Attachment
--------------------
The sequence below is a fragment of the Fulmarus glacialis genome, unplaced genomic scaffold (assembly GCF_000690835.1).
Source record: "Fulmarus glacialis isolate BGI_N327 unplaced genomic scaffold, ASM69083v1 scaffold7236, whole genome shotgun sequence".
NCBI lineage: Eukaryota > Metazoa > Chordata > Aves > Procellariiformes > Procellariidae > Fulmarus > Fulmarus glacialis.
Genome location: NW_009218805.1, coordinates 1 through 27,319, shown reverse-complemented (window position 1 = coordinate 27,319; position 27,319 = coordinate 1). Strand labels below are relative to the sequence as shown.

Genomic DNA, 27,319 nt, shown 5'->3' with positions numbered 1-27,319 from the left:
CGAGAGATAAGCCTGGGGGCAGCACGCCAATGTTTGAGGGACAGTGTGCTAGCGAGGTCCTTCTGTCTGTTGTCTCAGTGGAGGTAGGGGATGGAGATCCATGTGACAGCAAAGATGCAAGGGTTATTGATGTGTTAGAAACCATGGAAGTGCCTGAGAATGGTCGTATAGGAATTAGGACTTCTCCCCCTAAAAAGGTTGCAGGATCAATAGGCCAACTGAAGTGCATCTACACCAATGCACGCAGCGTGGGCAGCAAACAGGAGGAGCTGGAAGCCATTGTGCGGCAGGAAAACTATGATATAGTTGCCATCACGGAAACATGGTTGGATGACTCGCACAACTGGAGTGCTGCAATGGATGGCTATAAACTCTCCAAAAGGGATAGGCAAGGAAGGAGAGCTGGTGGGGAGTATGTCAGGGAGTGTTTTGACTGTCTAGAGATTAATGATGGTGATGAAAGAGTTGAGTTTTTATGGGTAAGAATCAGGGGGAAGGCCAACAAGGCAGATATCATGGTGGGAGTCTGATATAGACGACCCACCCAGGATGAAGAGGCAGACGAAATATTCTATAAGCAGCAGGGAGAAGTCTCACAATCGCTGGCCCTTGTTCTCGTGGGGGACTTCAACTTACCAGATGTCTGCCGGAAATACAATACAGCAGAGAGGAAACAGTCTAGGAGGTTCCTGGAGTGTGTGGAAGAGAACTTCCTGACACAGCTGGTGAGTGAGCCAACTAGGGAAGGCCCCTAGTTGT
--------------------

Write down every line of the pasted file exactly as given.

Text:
The sequence below is a fragment of the Fulmarus glacialis genome, unplaced genomic scaffold (assembly GCF_000690835.1).
Source record: "Fulmarus glacialis isolate BGI_N327 unplaced genomic scaffold, ASM69083v1 scaffold7236, whole genome shotgun sequence".
NCBI lineage: Eukaryota > Metazoa > Chordata > Aves > Procellariiformes > Procellariidae > Fulmarus > Fulmarus glacialis.
Genome location: NW_009218805.1, coordinates 1 through 27,319, shown reverse-complemented (window position 1 = coordinate 27,319; position 27,319 = coordinate 1). Strand labels below are relative to the sequence as shown.

Genomic DNA, 27,319 nt, shown 5'->3' with positions numbered 1-27,319 from the left:
CGAGAGATAAGCCTGGGGGCAGCACGCCAATGTTTGAGGGACAGTGTGCTAGCGAGGTCCTTCTGTCTGTTGTCTCAGTGGAGGTAGGGGATGGAGATCCATGTGACAGCAAAGATGCAAGGGTTATTGATGTGTTAGAAACCATGGAAGTGCCTGAGAATGGTCGTATAGGAATTAGGACTTCTCCCCCTAAAAAGGTTGCAGGATCAATAGGCCAACTGAAGTGCATCTACACCAATGCACGCAGCGTGGGCAGCAAACAGGAGGAGCTGGAAGCCATTGTGCGGCAGGAAAACTATGATATAGTTGCCATCACGGAAACATGGTTGGATGACTCGCACAACTGGAGTGCTGCAATGGATGGCTATAAACTCTCCAAAAGGGATAGGCAAGGAAGGAGAGCTGGTGGGGAGTATGTCAGGGAGTGTTTTGACTGTCTAGAGATTAATGATGGTGATGAAAGAGTTGAGTTTTTATGGGTAAGAATCAGGGGGAAGGCCAACAAGGCAGATATCATGGTGGGAGTCTGATATAGACGACCCACCCAGGATGAAGAGGCAGACGAAATATTCTATAAGCAGCAGGGAGAAGTCTCACAATCGCTGGCCCTTGTTCTCGTGGGGGACTTCAACTTACCAGATGTCTGCCGGAAATACAATACAGCAGAGAGGAAACAGTCTAGGAGGTTCCTGGAGTGTGTGGAAGAGAACTTCCTGACACAGCTGGTGAGTGAGCCAACTAGGGAAGGCCCCTAGTTGT